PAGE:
Chinese search giant is committed to the self-driving car race
Robin Li’s still aiming to get to mass-production by 2021
Baidu Inc.’s billionaire founder has shed more light on the Chinese search giant’s plans to sell robot cars around the world, revealing his intention to spin off its driver-less car division once it reaches maturity to attract funding and partners.
Baidu is among Chinese corporations that’ve joined a race with Alphabet Inc. and Uber Technologies Inc. to develop autonomous driving, aiming for mass car production by 2021. The company remains on track to hit that target despite some technology kinks that needed to be worked out, Chief Executive Officer Robin Li said in an interview with Bloomberg Television on Friday.
China’s sixth-richest man is steering his company toward research in artificial intelligence and next-generation technologies. He’s tasked former Microsoft Corp. executive Qi Lu to delve into new areas as its search and online ads business comes under pressure from rivals such as Alibaba Group Holding Ltd. and Sogou. One promising field is autonomous cars, now consolidated into a separate unit helmed by Lu.
“When we think business is promising enough and it has reached a stage that running it independently or introducing more strategic investors would make sense, we will do that,” said Li, who’s attending an annual meeting of legislators in Beijing in his capacity as a member of an advisory body.
Like Google, Baidu believes its search and mapping data grants it advantages in AI that can be used to develop driver-less technology. It formed a self-driving car team in Silicon Valley in April that employs more than 100 researchers and engineers, partnered with chipmaker Nvidia Corp., and has been testing its autonomous vehicles in China and California.
Baidu has said it will get autonomous vehicles into service by 2018. The company is likely to partner with traditional automakers in future rather than go it alone, Li said. The search giant hasn’t worked out a business plan for the technology because it’s first committed to actually getting robot cars on the road, he added.
“We will do whatever it takes to achieve that goal,” he said. “Revenue and profits go next. We’re not really after profits for this kind of thing.”
Baidu’s efforts dovetail with central policy directives. Home to the world’s biggest auto market, China has set a goal for 10 to 20 percent of vehicles to be highly autonomous by 2025, and for 10 percent of cars to be fully self-driving in 2030. Didi Chuxing, the ride-sharing app that beat Uber in China, is working on its own product, as are several local automakers. It’s too early to tell which will ultimately succeed though Baidu’s partnership approach is sound, said Marie Sun, an analyst with Morningstar Investment Service.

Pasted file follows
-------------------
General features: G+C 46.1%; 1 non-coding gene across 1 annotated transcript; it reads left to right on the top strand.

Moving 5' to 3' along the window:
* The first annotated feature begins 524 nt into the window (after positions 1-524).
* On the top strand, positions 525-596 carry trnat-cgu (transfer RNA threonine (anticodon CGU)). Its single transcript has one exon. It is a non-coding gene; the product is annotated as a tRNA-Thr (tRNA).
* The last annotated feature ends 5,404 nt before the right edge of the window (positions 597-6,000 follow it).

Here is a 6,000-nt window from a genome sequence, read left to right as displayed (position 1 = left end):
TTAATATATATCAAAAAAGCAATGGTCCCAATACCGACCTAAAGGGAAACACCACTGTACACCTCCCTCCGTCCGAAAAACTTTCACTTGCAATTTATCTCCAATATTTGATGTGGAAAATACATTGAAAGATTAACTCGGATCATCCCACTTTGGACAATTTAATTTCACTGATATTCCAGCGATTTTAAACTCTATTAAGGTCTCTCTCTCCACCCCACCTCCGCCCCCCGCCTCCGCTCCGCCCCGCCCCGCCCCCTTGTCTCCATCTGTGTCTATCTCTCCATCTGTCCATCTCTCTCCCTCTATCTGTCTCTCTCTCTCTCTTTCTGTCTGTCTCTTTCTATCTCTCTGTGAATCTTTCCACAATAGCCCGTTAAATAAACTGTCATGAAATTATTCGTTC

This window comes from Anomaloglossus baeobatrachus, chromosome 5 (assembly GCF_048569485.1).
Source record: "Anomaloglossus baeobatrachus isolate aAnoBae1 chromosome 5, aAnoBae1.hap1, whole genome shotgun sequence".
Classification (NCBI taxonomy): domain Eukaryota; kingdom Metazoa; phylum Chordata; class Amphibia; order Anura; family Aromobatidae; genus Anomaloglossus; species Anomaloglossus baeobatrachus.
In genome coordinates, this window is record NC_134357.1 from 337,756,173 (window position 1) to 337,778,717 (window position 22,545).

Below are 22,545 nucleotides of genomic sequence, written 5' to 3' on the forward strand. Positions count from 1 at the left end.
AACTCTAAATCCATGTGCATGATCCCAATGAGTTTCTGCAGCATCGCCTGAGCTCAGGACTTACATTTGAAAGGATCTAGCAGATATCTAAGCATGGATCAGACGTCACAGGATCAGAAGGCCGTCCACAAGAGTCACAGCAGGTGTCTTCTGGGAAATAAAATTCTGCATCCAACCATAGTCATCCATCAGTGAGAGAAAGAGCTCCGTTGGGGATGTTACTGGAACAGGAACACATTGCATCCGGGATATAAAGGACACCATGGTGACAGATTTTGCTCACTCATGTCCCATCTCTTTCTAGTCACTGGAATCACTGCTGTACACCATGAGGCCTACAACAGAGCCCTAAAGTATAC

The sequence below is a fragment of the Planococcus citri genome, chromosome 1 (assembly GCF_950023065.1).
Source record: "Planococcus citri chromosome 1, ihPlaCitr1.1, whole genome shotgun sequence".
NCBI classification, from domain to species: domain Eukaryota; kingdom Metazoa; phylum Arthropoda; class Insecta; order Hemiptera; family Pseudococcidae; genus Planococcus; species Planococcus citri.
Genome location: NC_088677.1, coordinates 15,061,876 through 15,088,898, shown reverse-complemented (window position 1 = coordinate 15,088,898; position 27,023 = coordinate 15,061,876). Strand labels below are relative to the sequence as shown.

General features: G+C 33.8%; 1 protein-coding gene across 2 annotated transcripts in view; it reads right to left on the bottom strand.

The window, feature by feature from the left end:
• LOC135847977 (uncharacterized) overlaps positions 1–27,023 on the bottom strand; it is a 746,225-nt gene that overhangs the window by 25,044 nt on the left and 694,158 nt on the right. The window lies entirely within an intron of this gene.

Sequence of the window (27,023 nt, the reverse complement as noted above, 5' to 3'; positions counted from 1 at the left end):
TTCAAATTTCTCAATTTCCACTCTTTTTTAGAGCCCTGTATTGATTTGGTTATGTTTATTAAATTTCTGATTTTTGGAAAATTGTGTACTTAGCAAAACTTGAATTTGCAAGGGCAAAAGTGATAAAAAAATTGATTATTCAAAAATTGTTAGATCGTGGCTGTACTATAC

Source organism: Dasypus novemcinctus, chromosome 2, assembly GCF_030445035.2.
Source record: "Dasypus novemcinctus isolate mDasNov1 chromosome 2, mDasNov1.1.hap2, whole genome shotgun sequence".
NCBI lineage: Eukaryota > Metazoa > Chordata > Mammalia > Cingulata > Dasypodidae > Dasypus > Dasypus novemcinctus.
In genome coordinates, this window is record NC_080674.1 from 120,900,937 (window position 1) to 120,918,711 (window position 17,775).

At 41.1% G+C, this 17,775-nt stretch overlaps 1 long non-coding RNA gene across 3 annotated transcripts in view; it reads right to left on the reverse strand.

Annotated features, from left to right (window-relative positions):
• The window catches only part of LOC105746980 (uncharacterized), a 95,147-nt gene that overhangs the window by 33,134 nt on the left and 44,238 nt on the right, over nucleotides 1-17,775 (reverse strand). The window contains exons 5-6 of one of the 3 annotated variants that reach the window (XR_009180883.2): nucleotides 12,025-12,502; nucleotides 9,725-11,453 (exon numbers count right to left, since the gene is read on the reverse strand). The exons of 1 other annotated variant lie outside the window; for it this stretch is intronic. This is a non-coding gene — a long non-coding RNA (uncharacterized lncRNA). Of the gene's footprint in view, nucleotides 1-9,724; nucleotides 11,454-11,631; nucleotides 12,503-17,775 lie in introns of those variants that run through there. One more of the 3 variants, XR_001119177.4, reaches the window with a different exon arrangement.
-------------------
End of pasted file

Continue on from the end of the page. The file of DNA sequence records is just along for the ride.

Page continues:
“This type of technology needs cooperation between software and hardware from auto-manufacturers so it’s not just Baidu that can lead this,” she said. If Baidu spins off the car unit, “in the longer term, Baidu should maintain a major shareholder position so they can lead the growth of the business.”
Baidu’s research team in Silicon Valley will be pivotal to Li’s goals. The entrepreneur said U.S. President Donald Trump was perceived as “anti-immigrant” and hoped that would help Chinese firms attract global talent — a stance he’s expressed publicly several times. Addressing concerns that Trump may start a tit-for-tat trade war between the world’s two largest economies, he said such conflict would be harmful for all parties.
Li’s already got enough to worry about back home. Baidu’s annual revenue climbed at its slowest ever pace in 2016, due partly to government regulations that restricted the ad market. Attempts to expand into competitive new areas like food deliveries have burned cash while gaining limited traction. But the company says it’s finished adjusting its advertising base and 2017 should be a year of renewal.
The search provider has gone on an investment spree of late, buying Raven Tech, a company developing smart home digital assistants, and putting money into virtual reality company 8i in just the past month. Asked about future acquisitions, Li said he had no concrete targets but added its current pace of deals will continue.
“Size matters in AI,” he said.